Encouraging as it is to see a surge in orders for materials, suppliers now appear to be struggling to keep up with demand. Shortages of key raw materials are now hitting the headlines. This will inevitably lead to difficult conversations as programmes start to slip.

CLC advises placing orders as early as possible and emphasises that collaboration throughout the supply chain is key. Good advice, but unless express contractual provision has been made, contractors may find it difficult to claim extensions of time for material shortages or delays - usually regarded as a contractor risk.

Brexit clauses were utilised to cater for delays caused by changes to laws, tariffs resulting from Brexit. These were followed by Covid clauses allocating risk caused by Covid related events. However, even though current shortages may be related to Covid, it does not necessarily follow that an existing Covid clause will help. It will all come down to the wording. Such clauses come in all shapes and sizes. Some are narrowly drafted and deal only with specific effects, such as staff availability and/or changes to working practices to comply with the (changing) Government Guidance; others are more widely drafted and may cover delays or non-delivery of materials. Even with a widely drafted clause, proving that a material shortage has been caused by Covid and has delayed completion may be challenging. To avoid costly and time consuming disputes, parties will need to find a pragmatic way to allocate the risk caused by delays to the supply of materials.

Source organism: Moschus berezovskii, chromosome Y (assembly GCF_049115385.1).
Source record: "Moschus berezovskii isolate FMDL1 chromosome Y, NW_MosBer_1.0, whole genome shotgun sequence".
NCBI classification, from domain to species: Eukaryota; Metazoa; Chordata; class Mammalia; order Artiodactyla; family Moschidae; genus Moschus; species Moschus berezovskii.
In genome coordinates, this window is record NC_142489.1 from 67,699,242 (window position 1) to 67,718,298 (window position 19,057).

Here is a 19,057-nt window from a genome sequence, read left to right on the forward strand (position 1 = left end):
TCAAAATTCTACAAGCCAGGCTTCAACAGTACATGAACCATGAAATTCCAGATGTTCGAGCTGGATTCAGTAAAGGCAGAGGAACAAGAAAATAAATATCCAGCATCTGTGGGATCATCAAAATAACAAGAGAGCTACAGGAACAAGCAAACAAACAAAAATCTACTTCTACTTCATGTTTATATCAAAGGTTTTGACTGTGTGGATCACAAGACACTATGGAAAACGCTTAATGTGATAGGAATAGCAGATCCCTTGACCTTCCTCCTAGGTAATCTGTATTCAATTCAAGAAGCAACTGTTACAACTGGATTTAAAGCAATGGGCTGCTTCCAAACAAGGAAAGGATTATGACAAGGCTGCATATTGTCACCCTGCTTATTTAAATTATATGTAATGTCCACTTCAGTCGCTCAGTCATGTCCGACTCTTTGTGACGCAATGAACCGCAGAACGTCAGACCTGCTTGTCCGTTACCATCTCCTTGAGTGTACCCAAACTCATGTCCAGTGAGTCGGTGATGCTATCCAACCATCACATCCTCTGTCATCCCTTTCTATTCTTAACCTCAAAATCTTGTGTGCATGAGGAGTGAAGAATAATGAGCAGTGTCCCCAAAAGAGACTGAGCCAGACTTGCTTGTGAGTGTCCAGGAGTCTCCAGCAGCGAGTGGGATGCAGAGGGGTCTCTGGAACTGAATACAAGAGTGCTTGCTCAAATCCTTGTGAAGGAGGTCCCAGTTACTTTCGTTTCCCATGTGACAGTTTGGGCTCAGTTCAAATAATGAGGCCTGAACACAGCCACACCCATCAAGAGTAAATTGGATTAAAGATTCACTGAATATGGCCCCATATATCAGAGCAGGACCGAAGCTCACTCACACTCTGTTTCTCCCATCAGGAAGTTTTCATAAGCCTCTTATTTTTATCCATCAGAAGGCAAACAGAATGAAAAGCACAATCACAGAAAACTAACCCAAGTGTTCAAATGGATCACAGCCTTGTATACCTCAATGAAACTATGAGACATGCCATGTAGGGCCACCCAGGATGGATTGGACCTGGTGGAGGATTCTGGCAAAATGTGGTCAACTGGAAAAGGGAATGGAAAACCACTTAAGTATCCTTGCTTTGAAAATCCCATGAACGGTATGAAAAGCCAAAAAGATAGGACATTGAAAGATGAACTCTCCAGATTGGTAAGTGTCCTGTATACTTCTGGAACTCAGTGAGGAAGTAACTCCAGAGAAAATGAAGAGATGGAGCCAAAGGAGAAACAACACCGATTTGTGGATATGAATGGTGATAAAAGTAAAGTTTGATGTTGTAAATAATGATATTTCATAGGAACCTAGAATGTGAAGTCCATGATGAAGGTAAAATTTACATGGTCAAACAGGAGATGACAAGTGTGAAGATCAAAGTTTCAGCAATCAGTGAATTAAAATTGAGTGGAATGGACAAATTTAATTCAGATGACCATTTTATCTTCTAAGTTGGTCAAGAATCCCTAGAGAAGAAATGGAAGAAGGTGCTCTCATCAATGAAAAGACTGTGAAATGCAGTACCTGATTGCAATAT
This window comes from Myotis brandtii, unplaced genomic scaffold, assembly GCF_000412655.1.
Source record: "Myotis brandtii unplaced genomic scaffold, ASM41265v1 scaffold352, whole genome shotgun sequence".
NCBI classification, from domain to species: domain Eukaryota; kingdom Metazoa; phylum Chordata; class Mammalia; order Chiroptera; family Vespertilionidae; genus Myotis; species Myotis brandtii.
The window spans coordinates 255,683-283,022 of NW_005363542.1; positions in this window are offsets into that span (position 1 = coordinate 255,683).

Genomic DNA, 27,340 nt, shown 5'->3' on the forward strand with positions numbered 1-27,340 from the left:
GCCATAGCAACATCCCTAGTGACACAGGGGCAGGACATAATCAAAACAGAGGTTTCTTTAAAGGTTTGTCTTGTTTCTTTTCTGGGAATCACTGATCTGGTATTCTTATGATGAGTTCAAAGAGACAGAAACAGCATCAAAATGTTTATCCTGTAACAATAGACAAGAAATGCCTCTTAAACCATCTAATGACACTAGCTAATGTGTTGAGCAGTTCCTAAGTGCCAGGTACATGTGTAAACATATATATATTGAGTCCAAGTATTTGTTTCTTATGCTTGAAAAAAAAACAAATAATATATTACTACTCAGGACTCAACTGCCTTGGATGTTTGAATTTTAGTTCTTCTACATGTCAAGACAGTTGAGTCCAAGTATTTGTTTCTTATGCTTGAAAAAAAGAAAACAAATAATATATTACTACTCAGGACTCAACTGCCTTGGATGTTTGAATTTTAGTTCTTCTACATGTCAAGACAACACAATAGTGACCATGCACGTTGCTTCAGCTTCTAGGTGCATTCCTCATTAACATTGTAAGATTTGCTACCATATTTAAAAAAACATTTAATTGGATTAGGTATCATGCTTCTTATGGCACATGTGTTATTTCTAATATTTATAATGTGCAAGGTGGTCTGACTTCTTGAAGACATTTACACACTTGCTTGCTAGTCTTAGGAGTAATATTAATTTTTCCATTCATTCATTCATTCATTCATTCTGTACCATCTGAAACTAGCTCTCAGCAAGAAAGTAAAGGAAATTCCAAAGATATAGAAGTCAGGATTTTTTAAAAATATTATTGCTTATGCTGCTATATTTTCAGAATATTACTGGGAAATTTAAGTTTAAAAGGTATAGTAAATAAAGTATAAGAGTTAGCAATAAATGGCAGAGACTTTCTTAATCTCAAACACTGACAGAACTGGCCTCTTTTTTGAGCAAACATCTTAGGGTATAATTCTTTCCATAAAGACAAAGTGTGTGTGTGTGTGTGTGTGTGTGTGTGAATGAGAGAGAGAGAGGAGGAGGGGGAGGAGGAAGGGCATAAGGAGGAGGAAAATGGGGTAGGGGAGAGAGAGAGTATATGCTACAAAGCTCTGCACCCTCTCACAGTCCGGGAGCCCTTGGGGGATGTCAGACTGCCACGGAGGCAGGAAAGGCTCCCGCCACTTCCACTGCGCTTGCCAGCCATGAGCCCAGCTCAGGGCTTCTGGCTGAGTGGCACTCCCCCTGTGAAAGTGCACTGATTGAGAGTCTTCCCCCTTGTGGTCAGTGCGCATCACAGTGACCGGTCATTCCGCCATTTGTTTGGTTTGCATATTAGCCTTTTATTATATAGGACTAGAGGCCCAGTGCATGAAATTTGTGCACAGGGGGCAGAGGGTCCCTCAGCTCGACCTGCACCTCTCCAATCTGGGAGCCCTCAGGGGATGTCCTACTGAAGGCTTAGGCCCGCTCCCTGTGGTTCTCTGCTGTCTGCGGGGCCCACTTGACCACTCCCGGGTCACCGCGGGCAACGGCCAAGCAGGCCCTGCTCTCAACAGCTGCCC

There may also be wider contractual repercussions. For example, most standard building contracts require a contractor to prevent delays, which begs the question as to how far that goes? Does it include a re-design to change materials under a design and build contract? If so how does that sit with the employer's requirements/specification and variation provisions?

We may see specific material shortages clauses enter into negotiations, possibly accompanied by fluctuation clauses to cater for price increases.